Put simply, Invictus has great and laudable intentions, and I guess I wouldn’t call it an out-and-out fumble. But it definitely should’ve taken some lessons in subtlety from the real Nelson Mandela: Sometimes a quiet word in the right moment speaks louder than the mightiest of trumpets.
As with the other day, I can’t seem to make Quicktime happy at my workstation here. Nonetheless, it appears Matt Damon has gone from exposing his conjoined twin’s involvement in the WMD fiasco to ending apartheid in the new trailer for Clint Eastwood’s Invictus, with Morgan Freeman as Nelson Mandela. Busy fella.
Also in today’s trailer bin, two second looks at worlds gone mad: Mia Wasikowska finds Through the Looking Glass is still crazy after all these years in trailer #2 for Tim Burton’s Alice in Wonderland, also with Tim Burton, Helena Bonham Carter, Anne Hathaway, Stephen Fry, Michael Sheen, Crispin Glover, Timothy Spall, and Christopher Lee. To be honest, it looks a little too Burton-y to me, if such a thing is possible for a property like Alice.
And Leonardo di Caprio is still losing his cool on The Island in trailer #2 for Martin Scorsese’s recently kicked-to-2010 Shutter Island, also featuring Ben Kingsley, Mark Ruffalo, Michelle Williams, Patricia Clarkson, Elias Koteas, Jackie Earle Haley, and the eminent Max Von Sydow. Eh, this looks better than most January fare.
“The resolution allows the use of force in self-defense, to ensure freedom of movement for humanitarian workers and to protect civilians under attack.” In a unanimous vote, the UN Security Council agrees to send 26,000 peace-keeping troops and police — a UN-AU hybrid force known as Unamid — to Darfur. “Ban Ki-moon , the UN Secretary-General, called the move a ‘historic and unprecedented operation’ that will send ‘a clear and powerful signal’ of help to the people of Darfur.” That being said, many observers — among them Sen. Russ Feingold — feel this version of the resolution has been excessively watered down to appease the Sudanese government: “If this UN resolution is passed as it currently stands, we can expect the Sudanese government to try to evade its requirements and agreements without a single consequence. Should that happen, the toll of the genocide in Darfur will continue to mount — in lives lost, in persons displaced, and in fundamental human values that the international community has failed to uphold.“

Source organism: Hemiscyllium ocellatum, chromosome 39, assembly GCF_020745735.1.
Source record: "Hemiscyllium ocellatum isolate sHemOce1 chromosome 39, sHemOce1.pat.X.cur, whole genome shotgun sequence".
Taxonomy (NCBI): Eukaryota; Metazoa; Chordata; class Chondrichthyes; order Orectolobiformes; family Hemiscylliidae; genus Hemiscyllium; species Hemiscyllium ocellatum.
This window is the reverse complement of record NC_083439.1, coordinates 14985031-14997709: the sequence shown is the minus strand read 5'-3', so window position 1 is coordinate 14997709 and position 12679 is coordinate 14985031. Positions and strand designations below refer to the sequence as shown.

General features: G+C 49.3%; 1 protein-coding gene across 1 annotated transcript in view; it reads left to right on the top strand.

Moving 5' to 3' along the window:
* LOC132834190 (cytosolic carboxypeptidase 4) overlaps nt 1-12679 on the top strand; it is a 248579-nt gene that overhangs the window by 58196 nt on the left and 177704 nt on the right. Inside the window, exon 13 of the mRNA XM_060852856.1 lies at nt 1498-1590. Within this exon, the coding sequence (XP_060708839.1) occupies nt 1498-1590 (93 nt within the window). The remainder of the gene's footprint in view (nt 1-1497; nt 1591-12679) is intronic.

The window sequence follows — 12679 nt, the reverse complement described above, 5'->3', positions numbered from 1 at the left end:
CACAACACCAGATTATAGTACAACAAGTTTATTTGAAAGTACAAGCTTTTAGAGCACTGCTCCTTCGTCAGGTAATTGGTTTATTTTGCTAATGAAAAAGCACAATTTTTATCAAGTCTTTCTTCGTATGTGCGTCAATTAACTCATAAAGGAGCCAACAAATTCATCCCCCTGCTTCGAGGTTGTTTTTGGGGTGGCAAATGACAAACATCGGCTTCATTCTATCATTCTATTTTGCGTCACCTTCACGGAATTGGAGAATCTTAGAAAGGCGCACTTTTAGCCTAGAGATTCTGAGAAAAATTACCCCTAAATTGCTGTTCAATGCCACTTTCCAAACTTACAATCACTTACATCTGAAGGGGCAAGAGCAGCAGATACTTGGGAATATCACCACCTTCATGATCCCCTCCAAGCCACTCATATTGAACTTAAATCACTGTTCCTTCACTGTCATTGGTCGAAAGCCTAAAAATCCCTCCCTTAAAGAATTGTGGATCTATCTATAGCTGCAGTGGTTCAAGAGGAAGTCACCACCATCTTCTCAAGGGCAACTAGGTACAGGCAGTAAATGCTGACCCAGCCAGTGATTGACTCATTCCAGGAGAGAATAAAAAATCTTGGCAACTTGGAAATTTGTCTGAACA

“None of those 76 senators, who include the current Republican leader and whip, acted to jeopardize the safety and security of U.S. troops in Somalia. All of them recognized that Congress had the power and the responsibility to bring our military operations in Somalia to a close, by establishing a date after which funds would be terminated.” In an editorial for Salon, Sen. Russ Feingold invokes GOP behavior on Somalia in 1993 to make the case for Congress cutting funding in Iraq. “Since President Bush has made it painfully clear that he has no intention of fixing his failed Iraq policy, it is no longer a question of if Congress will end this war; it is a question of when.”
All the King’s Men by way of Heart of Darkness (and more than a dash of Hotel Rwanda), Kevin MacDonald’s The Last King of Scotland is a harrowing portrait of the scampish, fun-loving, paranoid, and genocidal Idi Amin, former president/warlord of Uganda, and a moderately engaging cautionary tale about the dangers of seeking to find oneself in a place one doesn’t belong. Somewhat clunkily assembled (despite being co-written by Peter Morgan, screenwriter of The Queen) and suffering from a third act that, like its protagonist, gets lost somewhere amidst its downward trajectory, The Last King of Scotland is a film mostly redeemed by excellent performances — notably Forest Whitaker as Amin and James McAvoy as our (anti-)hero, but also Gillian Anderson, Simon McBurney, and others in supporting roles. It wasn’t quite as good as I was hoping or expecting, but it’s definitely worth a rental — for Whitaker if for nothing else — if you can handle the increasingly graphic carnage of the film’s final hour.
As the film begins, it’s 1970, and (the fictional) Nicholas Gerrigan (James McAvoy of The Chronicles of Narnia) is a recently-minted doctor and young, debaucherous Scotsman looking for a life less suffocating than the one on the plate before him, taking over the family practice. Choosing Uganda more or less at random (he spins a globe to choose his fate, but not without first exercising some veto power), Gerrigan soon finds himself one of two doctors on hand in an overworked clinic deep in the African hinterlands, where the only fun to be had is making flagrant passes at his colleague’s do-gooder wife (Gillian Anderson).